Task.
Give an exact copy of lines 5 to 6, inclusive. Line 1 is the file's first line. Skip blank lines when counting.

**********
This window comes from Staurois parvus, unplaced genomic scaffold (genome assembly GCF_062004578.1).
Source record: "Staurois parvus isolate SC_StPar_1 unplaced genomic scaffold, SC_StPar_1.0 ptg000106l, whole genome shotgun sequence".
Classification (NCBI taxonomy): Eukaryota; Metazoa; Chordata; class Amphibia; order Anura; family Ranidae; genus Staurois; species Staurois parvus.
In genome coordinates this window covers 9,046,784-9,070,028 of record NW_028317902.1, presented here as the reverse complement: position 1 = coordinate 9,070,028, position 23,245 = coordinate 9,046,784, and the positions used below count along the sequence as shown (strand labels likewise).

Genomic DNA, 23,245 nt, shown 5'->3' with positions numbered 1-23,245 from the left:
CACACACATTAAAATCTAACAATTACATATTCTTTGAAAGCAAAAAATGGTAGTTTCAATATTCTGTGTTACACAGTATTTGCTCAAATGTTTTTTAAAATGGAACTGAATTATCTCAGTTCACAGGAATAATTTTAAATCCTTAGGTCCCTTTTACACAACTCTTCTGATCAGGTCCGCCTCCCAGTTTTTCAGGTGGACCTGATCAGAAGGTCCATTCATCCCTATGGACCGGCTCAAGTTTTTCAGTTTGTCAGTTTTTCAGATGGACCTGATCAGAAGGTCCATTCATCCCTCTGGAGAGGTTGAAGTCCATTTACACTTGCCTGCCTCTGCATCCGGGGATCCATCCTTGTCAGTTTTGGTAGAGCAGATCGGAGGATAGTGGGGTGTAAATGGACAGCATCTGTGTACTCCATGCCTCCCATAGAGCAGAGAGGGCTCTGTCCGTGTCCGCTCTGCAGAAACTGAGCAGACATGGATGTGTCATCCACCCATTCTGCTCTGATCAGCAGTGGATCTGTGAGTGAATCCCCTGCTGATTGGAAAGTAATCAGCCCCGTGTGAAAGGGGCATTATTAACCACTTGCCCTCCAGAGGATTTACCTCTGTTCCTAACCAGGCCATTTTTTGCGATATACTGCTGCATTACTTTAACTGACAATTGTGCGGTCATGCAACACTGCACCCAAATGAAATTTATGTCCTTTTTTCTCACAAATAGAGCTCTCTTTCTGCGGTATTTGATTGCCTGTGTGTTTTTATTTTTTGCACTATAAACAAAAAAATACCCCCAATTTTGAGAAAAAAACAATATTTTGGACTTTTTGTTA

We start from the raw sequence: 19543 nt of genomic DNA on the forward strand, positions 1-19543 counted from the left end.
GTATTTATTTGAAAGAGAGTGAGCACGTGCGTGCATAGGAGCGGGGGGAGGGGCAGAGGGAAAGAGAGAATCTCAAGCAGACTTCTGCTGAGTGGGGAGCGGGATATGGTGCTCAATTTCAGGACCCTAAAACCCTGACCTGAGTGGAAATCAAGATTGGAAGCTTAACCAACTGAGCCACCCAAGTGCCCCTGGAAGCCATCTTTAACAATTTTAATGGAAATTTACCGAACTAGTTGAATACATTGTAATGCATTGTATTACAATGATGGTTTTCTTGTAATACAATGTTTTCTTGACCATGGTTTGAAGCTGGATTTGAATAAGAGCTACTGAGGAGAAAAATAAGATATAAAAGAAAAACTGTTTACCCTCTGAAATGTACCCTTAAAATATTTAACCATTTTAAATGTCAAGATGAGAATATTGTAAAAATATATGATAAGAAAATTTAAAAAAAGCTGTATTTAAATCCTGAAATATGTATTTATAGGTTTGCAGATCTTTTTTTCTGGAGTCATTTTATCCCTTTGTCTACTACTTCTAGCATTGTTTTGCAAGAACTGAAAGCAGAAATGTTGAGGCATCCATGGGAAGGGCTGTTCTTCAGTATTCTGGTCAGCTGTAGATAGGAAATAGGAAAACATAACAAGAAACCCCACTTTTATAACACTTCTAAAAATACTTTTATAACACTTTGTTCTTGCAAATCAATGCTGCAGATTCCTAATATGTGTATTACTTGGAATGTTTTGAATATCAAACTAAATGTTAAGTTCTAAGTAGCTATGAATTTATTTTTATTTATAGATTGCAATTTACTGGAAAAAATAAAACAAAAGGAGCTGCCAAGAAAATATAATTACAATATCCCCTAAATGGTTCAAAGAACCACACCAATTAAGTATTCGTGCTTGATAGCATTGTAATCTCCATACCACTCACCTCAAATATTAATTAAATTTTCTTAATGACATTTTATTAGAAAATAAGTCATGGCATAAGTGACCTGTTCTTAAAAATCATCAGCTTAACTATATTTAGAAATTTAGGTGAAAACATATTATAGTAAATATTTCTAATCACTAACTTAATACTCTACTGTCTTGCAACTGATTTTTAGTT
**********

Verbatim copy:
Genomic DNA, 23,245 nt, shown 5'->3' with positions numbered 1-23,245 from the left:
CACACACATTAAAATCTAACAATTACATATTCTTTGAAAGCAAAAAATGGTAGTTTCAATATTCTGTGTTACACAGTATTTGCTCAAATGTTTTTTAAAATGGAACTGAATTATCTCAGTTCACAGGAATAATTTTAAATCCTTAGGTCCCTTTTACACAACTCTTCTGATCAGGTCCGCCTCCCAGTTTTTCAGGTGGACCTGATCAGAAGGTCCATTCATCCCTATGGACCGGCTCAAGTTTTTCAGTTTGTCAGTTTTTCAGATGGACCTGATCAGAAGGTCCATTCATCCCTCTGGAGAGGTTGAAGTCCATTTACACTTGCCTGCCTCTGCATCCGGGGATCCATCCTTGTCAGTTTTGGTAGAGCAGATCGGAGGATAGTGGGGTGTAAATGGACAGCATCTGTGTACTCCATGCCTCCCATAGAGCAGAGAGGGCTCTGTCCGTGTCCGCTCTGCAGAAACTGAGCAGACATGGATGTGTCATCCACCCATTCTGCTCTGATCAGCAGTGGATCTGTGAGTGAATCCCCTGCTGATTGGAAAGTAATCAGCCCCGTGTGAAAGGGGCATTATTAACCACTTGCCCTCCAGAGGATTTACCTCTGTTCCTAACCAGGCCATTTTTTGCGATATACTGCTGCATTACTTTAACTGACAATTGTGCGGTCATGCAACACTGCACCCAAATGAAATTTATGTCCTTTTTTCTCACAAATAGAGCTCTCTTTCTGCGGTATTTGATTGCCTGTGTGTTTTTATTTTTTGCACTATAAACAAAAAAATACCCCCAATTTTGAGAAAAAAACAATATTTTGGACTTTTTGTTA